A well-designed headpiece will accent or de-emphasize certain facial features if chosen thoughtfully. For example, a wreath or halo effect will round and shorten a face. Pointed tiaras, which are taller in the center than the sides, will slim a face.

As a general rule of thumb, any headpiece, which is tall and/or narrow, will slim and lengthen a face. Subsequently, a low and/or wide headpiece may shorten or widen a face. Therefore, if the bride wishes to de-emphasize a round face, she should avoid a round headpiece such as a wreath.

Keep in mind that the veiling may also alter your appearance. Long veils will lengthen and slim a body while shorter veils may emphasize the waist and hip area. Edged veils also tend to call attention to their ending areas, especially a waist-length veils which ends in the midsection. Probably to best way to get the full effect is to stand about 10 feet from the mirror and be sure that you are creating the image you have long dreamed of.

Below are some tips to help in the selection process:

1. To assure a uniform look, try to bring out your favorite features on your wedding gown.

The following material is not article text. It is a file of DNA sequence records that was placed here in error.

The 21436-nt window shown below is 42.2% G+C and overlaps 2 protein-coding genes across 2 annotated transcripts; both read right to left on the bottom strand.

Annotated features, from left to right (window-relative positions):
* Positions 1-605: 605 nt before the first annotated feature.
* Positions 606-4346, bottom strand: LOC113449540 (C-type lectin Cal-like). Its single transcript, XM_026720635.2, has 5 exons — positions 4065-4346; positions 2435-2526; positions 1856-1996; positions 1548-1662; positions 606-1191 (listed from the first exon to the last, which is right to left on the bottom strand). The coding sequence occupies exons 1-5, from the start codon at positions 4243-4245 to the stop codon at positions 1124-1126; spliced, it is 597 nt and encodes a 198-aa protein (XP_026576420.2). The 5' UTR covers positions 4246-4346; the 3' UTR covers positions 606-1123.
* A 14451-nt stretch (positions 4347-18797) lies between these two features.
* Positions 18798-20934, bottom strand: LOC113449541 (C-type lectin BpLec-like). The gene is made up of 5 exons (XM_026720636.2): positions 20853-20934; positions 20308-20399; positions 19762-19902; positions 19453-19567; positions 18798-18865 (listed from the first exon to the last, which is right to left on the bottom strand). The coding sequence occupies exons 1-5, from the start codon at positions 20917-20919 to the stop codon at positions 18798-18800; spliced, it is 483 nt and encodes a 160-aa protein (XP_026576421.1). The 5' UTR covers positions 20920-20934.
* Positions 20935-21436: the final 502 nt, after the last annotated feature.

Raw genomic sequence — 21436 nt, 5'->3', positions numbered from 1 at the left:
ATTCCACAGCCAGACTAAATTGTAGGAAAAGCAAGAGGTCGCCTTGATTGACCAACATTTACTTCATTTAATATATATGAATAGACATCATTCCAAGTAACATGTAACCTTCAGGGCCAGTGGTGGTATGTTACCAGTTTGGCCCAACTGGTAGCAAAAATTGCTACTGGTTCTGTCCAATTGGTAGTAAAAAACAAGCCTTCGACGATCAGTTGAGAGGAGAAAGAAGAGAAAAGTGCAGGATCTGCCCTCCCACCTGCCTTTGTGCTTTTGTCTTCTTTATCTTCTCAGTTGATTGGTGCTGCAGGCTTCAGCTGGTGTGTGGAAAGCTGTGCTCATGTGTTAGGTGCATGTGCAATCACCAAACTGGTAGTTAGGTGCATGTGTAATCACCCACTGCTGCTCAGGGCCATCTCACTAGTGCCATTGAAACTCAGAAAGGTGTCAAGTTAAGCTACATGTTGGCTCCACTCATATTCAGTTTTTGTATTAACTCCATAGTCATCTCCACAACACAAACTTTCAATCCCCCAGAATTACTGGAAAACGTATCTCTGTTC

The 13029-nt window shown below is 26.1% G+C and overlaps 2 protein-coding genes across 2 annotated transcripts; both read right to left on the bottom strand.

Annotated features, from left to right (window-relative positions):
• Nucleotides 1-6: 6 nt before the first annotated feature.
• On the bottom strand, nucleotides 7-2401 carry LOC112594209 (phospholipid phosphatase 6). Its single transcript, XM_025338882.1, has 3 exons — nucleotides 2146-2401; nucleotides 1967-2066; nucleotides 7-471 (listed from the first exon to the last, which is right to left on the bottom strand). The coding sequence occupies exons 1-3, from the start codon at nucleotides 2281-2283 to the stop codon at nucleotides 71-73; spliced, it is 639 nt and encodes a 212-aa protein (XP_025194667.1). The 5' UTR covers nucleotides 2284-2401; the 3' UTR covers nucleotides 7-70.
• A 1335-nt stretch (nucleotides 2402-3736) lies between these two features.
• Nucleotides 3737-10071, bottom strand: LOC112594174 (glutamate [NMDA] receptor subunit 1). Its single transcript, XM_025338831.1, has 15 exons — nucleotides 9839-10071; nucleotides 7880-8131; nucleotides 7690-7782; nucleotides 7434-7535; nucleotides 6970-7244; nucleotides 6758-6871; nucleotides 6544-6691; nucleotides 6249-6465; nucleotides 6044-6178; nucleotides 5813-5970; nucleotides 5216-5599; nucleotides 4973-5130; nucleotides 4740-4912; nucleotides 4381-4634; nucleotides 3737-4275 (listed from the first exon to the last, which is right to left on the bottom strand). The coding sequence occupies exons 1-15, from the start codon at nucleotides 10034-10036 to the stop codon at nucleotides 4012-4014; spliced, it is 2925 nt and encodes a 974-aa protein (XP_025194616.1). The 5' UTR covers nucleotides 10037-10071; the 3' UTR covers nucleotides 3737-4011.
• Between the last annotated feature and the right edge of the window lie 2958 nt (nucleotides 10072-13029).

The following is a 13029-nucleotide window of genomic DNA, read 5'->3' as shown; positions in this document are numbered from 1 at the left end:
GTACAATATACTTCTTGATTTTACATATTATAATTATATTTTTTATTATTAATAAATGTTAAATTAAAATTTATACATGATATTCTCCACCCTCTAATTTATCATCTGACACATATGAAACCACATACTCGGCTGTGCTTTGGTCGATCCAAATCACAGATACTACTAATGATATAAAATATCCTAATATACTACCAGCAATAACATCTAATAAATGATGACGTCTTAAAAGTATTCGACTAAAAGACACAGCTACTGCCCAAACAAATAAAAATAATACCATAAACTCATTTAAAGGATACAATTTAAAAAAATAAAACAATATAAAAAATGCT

2. You have spent a great deal of time on your gown, but how many pictures will actually show that train? And how many will show your face? Don't skimp here!

3. The correct veil length should generally hit at the waist or at least 6 inches past the train to avoid conflict with the lines of the gown. The train was designed to have long, flowing lines, and a fingertip veil will typically disrupt the lines creating a choppy, unharmonized look.

4. Try to find detachable veils if you would like a lighter look for the reception without disturbing your wedding day hairstyle.

5. If you desire to slim or lengthen your face, try to implement long, slim lines in your headpiece and veiling. For example, try pointed tiaras or combs higher in the center than the sides.

6. For a long, thin face choose a more round looking ensemble. Wider, shorter tiaras and combs, brim hats, wreaths, and the like are often quite flattering.

7. A gown-length veil will also help to slim your figure! Think streamlined! Fingertip veils accent your hips!!